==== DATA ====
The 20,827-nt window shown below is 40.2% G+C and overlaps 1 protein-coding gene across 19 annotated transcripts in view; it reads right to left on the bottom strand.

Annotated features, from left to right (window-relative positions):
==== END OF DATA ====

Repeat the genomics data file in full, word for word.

The 20,827-nt window shown below is 40.2% G+C and overlaps 1 protein-coding gene across 19 annotated transcripts in view; it reads right to left on the bottom strand.

Annotated features, from left to right (window-relative positions):